In April 2013 Harmonix Music Systems stopped their weekly song updates to their videogame Rock Band. Up to now they had 281 consecutive weeks of adding tracks to the game, ending up with a catalogue of 4262 songs.
Back in January 2008 when I first encountered Rock Band I was still part-timing as a game journalist. EA Finland had decided to introduce the game by renting an actual rehearsal space in a music hotel, setting it up with very high volume, lighting, projector, mic stand and everything. As a games writer I was invited and proceeded to spend tens of hours in the space – our first session lasted fourteen hours.
During one of those sessions I was singing by myself – I must’ve been the first one to arrive. I had been curious about the singing and everybody was avoiding it. I was surprised by someone walking in while I was singing. While rattled, I kept on singing, and felt really good about it – having an audience, in a sense. Contrary to most others, I was putting the original vocal track’s volume way down and upping the mic. I wanted to hear myself.
So I picked up singing and proceeded to force it unto others. I remember a moment in that space, singing the Yeah Yeah Yeahs’ “Maps” – a song that’s difficult for me (still is) – with the full band backing, that you know, being in a real band would be awesome beyond words.
I didn’t much think about it back then as it seemed like a fantasy that could never happen, but the seed was planted then and there.
We proceeded to play really rather a lot of Rock Band, all through to RB3. Singing kept growing on me.
About two years later (2010) I picked up a real electric guitar, totally inspired by Rock Band and totally chosen by my wife, for its looks – she has an identical instrument. I wasn’t that much into the guitar per se as it still seems too technical for me, but I just needed to play music and understand music better. Pretend playing the songs had given me a newfound appreciation for music. But it was always about the band, and the singing. I knew I wanted to front a band on a gig.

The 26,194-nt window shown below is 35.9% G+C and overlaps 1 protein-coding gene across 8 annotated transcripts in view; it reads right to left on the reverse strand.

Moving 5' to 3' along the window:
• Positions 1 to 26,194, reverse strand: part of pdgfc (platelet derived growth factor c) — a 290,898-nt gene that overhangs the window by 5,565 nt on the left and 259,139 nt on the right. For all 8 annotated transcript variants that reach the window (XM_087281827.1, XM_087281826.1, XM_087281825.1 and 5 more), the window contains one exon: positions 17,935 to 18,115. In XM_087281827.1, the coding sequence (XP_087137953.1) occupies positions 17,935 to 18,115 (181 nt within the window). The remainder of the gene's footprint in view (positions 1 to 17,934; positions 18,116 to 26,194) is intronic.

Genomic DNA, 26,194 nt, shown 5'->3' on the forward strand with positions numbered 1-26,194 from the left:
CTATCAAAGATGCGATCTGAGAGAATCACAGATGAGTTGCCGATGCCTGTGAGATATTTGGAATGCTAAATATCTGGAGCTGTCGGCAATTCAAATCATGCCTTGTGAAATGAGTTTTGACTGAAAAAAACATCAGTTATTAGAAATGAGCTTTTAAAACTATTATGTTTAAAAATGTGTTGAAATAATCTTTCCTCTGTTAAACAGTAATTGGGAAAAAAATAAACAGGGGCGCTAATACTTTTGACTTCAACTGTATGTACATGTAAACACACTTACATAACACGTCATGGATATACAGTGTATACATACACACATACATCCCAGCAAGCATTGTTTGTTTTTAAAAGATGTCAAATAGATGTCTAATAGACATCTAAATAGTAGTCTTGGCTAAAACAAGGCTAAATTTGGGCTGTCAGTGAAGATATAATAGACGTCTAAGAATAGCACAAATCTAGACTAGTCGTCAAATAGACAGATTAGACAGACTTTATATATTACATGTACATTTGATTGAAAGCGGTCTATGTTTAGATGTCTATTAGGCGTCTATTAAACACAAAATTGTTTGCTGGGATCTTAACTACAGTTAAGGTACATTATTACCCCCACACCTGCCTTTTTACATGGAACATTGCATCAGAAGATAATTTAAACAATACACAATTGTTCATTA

Since then I’ve been practicing on and off on the guitar. I can only play shitty rhythm guitar a little bit, but it’s just enough to at times give me the feeling of “holy shit I’m making music!”
Rouhgly at the same time I stumbled on the “52 Weeks” blog series on the Harmonix community site, chaired by Helen “HMXHellion” McWilliams. Her story was the most inspirational thing I’ve read in my life, of getting a guitar because Joan Jett is awesome and of writing a letter to your whole company, explaining how you want to start a band. And then making it happen, their track “Seven” ending up as a personal favorite in Rock Band. These women were not life long musicians, they basically just picked up instruments and went for it, well past teenage years.
Ever since then I’ve had this thought at the back of my mind of actually starting a band one day, for real. But in my mind that one day was perhaps closer to retirement age, when I had run into a group of friends with the same dream. I had talked about this with my friends, but it felt like the stars wouldn’t align any time soon.
So this year Harmonix stopped updating Rock Band. We would still have a couple of Rock Band parties per year, until our plastic finally gives up, but to me it felt like the end of an age. The dream was there, fading ever so slowly, and I couldn’t let it go. There was an anxiety building up, something unanswered. Rock Band being an evolving, living thing was answering some call I had inside me, and now it was going away, I had to answer it myself.
Ubisoft made another cool rock game, Rocksmith. I’ve been practicing with that and a couple of weeks ago I realized that when backed by a proper band (on tape), and run through a good software amp, my simple rendition of “Go With The Flow” by Queens Of The Stone Age on a real guitar sounds okay.
Fully realizing that this is all based on videogames, I hesitated for two full days, before finally posting a message on Facebook, explaining my goal: to start a shitty punk band right now, at the tender age of 34.
To my dismay, in a couple of hours there were enough volunteers for two bands.
We haven’t had our first rehearsal yet, and it could be that it won’t be a shitty punk band after all (I’m the only non-musical guy in the group), but we do have a goal of having a gig in a year, if we get that far. What I do know is that if it doesn’t work out, I’m going to start another band. And eventually, yes, I will front a band on stage.
It is the mission of Harmonix to “share the joy of creating and performing music with everyone, regardless of their musical experience”. It took five years of tireless, constant inspiration by you, but I can finally say: thank you for the music.
PS. More videogame companies should have missions.
PPS. It looks like there’s a lot of people around who really should start bands today.